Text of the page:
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Bullets,lead,pellets.how?

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Hi all it''s been awhile. And i''m back with another newbie question. *celebrations*. How are bullets in 3d games written? I mean it sounds simple enough but, is it and actual projectile with volocity and a collision check or is it just a vector that is writen: "if anything is in that line it would be hit" ?. I would much rather if someone that actually knows the answer to explain *not someone that think they know.*Or if there are any demos or tutorials on how this works plz point me to it. . Thx. If a turkey spots you in the middle of the night, HIT THE DIRT !!!

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Its a line with a timer if im not mistaken, a simple line would be hitting people who moved into that line after a real bullet would have passed, so as far as i know, the best way is with a line and a timer to determine where on the line it is

-Dan

Yes I realize im a n00b...

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Well, that is a hack that works, but not very accurate.

Bullets have different sizes, think of the difference between a rifle or a shotgun, or a lazer etc.

It''s not very hard to mimic a bullet, just make a sphere representing its'' size (smaller sphere for a rifle, larger for a shotgun) and make it travel along the initial position (usually the players position) + a velocity.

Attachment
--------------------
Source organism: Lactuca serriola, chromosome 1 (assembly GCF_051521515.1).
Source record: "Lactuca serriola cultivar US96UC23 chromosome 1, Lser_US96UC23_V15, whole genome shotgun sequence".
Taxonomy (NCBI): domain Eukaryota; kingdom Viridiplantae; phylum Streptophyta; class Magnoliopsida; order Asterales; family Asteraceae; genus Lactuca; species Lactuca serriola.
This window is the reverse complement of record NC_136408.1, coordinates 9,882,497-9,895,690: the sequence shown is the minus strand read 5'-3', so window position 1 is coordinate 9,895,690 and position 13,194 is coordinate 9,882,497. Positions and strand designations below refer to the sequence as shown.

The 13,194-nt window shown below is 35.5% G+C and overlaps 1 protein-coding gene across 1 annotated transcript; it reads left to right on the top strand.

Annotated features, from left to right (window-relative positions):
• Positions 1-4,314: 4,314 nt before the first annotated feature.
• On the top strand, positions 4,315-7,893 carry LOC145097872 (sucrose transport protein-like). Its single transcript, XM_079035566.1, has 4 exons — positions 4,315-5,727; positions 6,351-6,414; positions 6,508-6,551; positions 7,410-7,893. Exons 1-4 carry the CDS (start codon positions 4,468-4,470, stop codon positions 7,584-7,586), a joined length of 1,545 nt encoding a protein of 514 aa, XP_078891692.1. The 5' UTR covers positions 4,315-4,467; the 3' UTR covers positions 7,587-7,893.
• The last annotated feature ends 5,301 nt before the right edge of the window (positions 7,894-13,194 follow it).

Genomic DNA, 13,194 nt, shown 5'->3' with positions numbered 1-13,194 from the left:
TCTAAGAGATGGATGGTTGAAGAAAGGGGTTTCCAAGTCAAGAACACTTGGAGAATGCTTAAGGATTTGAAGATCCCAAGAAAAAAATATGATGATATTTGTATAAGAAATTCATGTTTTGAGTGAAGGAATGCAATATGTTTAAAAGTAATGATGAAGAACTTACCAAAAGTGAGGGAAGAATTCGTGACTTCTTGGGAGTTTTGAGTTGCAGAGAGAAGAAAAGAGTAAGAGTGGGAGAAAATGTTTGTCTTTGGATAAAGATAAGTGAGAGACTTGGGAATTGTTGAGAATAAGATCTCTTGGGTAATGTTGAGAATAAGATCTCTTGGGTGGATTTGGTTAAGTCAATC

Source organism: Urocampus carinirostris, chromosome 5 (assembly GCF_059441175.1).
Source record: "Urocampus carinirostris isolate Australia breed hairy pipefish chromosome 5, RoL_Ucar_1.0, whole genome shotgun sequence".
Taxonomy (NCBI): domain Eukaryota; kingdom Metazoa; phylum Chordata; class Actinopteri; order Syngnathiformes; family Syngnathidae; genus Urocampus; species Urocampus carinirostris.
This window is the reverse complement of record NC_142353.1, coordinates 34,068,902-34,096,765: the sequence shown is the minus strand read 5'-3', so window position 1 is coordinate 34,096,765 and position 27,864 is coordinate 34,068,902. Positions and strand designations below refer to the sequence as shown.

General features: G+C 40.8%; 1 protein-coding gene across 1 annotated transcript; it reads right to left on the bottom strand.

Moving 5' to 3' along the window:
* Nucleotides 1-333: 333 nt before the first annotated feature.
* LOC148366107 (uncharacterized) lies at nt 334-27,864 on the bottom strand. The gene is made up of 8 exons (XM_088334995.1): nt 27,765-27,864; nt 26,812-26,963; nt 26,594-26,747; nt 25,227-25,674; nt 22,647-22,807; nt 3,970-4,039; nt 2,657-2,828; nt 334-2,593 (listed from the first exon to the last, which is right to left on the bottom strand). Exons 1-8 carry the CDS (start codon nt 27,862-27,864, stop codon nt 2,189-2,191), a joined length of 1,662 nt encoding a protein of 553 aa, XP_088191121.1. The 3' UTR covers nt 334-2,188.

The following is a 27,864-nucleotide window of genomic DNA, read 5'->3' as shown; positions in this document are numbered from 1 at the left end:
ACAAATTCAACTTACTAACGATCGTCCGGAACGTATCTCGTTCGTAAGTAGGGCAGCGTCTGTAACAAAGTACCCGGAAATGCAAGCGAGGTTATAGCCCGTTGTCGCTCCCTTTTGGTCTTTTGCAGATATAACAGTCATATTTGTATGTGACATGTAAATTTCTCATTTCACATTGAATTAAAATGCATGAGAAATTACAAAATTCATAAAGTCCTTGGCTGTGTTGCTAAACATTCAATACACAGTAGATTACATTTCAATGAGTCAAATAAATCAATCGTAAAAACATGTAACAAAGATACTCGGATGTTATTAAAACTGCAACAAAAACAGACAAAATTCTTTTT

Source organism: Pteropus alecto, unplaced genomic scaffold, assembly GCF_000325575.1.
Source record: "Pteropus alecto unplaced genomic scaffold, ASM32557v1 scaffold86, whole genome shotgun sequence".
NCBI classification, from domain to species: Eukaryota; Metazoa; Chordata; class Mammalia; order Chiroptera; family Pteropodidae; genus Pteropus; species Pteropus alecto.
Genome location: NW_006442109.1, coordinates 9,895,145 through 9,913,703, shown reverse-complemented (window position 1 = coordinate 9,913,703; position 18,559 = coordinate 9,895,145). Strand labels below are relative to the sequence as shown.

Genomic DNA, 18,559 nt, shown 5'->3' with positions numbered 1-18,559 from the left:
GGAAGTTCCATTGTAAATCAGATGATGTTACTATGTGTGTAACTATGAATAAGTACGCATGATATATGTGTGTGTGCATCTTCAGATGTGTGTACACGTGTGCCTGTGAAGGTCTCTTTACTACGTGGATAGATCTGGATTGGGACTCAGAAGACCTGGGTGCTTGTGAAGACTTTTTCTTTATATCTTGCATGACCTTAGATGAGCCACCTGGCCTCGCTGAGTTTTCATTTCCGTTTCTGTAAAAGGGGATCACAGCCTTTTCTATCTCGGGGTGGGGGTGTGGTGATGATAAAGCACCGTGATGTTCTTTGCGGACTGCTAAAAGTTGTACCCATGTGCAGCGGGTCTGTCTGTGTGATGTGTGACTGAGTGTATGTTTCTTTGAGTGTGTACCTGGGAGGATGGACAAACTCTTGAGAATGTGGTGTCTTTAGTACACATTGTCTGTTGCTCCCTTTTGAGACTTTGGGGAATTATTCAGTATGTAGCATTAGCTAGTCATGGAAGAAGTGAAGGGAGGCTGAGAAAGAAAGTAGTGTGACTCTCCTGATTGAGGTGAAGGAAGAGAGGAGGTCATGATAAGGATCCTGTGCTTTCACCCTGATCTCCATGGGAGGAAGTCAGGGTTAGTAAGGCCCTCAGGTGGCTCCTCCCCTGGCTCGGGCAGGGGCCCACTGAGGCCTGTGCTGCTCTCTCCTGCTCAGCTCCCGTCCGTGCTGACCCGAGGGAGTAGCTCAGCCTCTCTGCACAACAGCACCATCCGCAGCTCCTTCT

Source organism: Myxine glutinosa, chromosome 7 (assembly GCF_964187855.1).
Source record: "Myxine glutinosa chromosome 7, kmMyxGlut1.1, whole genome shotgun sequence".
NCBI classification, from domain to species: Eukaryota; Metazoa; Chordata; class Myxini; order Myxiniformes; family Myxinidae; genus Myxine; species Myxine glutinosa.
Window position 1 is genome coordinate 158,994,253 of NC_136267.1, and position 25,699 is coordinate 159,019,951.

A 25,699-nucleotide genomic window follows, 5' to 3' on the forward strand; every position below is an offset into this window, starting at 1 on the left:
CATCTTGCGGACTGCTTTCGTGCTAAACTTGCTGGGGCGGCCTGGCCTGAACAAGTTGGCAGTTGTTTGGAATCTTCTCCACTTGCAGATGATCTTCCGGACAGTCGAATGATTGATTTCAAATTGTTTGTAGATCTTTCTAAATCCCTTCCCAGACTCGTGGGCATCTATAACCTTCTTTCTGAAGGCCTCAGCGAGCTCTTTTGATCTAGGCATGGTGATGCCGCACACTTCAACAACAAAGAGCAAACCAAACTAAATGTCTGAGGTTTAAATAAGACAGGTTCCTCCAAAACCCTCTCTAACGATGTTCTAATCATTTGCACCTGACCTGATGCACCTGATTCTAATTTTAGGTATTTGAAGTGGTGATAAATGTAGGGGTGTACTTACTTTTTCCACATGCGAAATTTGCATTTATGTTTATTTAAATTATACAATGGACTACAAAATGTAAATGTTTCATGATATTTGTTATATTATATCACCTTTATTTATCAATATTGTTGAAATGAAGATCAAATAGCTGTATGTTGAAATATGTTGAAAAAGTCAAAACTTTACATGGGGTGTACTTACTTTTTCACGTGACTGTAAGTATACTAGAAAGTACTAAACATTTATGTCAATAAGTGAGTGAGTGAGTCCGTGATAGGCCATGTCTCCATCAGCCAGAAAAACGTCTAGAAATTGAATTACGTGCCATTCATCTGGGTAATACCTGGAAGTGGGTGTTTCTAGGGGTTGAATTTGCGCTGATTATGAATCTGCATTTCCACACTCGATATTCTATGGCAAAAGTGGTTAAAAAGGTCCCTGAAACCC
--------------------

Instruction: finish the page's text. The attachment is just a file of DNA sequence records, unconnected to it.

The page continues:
To figure the vector, you can do 2 different things.

1. If you want to look at the target, simply use the Look vector in your view.

2. For a sight of some sort that you move around, use that vector-position.

The velocity is based on how fast you want the bullet to travel.

A Bigger sphere has a higher chance of hitting the target(in the case of a shotgun) but has a smaller velocity.

One more thing to take into account is how far a bullet travels, You can do this with a simple multiplier, that shrinks over time.

FOR EXAMPLE HERE, say a bullet starts out at 500 feet/sec. and for every second it loses 100 feet/sec speed.

You would simply multiply that modifier by the velocity vector.

So finally you would have BulletPosition=Origin+(NormalizedVelocity*Speed);

NOw, sometimes you see in games where the "bullet" misses and sticks in the wall? THis is simply (usually) a texture overlay.

Hope this answered some questions!
-Rhone

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Yes. Thanks for these two replies. I just thought it was something I had to know. This question realy arised after playing unreal tornament with a sniper riffle. I made me wonder. lol. Well I have a few weeks off.. so my main goal is to try and learn dx or opengl and make a simple test scene with a target.I''m going to need alot of help with this. I''m looking into buying a couple of "new" books. but are there any with examples or tutorials of bullets. If not online? I checked here already but couldn''t find any on the topic. Any help would be greatly appreciated.
Oh and btw, have anyone played "Shadow force ''Razor Unit''? . Those bullet effects are awsome. The sounds are accurate and it makes a very cool suspence when you play. Anywho... that all i have to say now.

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